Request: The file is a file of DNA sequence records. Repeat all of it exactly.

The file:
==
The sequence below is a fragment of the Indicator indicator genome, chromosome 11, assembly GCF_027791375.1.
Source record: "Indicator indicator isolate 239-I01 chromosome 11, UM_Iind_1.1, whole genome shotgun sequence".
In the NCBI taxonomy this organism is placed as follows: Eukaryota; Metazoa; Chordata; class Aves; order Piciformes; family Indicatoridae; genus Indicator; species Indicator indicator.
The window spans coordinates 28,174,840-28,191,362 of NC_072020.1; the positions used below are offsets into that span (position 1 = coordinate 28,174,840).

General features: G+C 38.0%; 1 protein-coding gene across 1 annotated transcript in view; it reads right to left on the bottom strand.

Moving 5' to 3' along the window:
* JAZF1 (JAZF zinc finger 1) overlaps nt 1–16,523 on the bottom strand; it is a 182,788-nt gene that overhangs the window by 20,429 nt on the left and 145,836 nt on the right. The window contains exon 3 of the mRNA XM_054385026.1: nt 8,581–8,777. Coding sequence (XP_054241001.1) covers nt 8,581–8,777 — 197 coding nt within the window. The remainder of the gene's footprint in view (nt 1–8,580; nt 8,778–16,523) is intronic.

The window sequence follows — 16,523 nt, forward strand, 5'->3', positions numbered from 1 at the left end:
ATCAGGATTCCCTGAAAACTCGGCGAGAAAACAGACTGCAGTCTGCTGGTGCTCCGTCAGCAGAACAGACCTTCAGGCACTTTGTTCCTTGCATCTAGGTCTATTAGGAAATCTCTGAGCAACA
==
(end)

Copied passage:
The sequence below is a fragment of the Indicator indicator genome, chromosome 11, assembly GCF_027791375.1.
Source record: "Indicator indicator isolate 239-I01 chromosome 11, UM_Iind_1.1, whole genome shotgun sequence".
In the NCBI taxonomy this organism is placed as follows: Eukaryota; Metazoa; Chordata; class Aves; order Piciformes; family Indicatoridae; genus Indicator; species Indicator indicator.
The window spans coordinates 28,174,840-28,191,362 of NC_072020.1; the positions used below are offsets into that span (position 1 = coordinate 28,174,840).

General features: G+C 38.0%; 1 protein-coding gene across 1 annotated transcript in view; it reads right to left on the bottom strand.

Moving 5' to 3' along the window:
* JAZF1 (JAZF zinc finger 1) overlaps nt 1–16,523 on the bottom strand; it is a 182,788-nt gene that overhangs the window by 20,429 nt on the left and 145,836 nt on the right. The window contains exon 3 of the mRNA XM_054385026.1: nt 8,581–8,777. Coding sequence (XP_054241001.1) covers nt 8,581–8,777 — 197 coding nt within the window. The remainder of the gene's footprint in view (nt 1–8,580; nt 8,778–16,523) is intronic.

The window sequence follows — 16,523 nt, forward strand, 5'->3', positions numbered from 1 at the left end:
ATCAGGATTCCCTGAAAACTCGGCGAGAAAACAGACTGCAGTCTGCTGGTGCTCCGTCAGCAGAACAGACCTTCAGGCACTTTGTTCCTTGCATCTAGGTCTATTAGGAAATCTCTGAGCAACA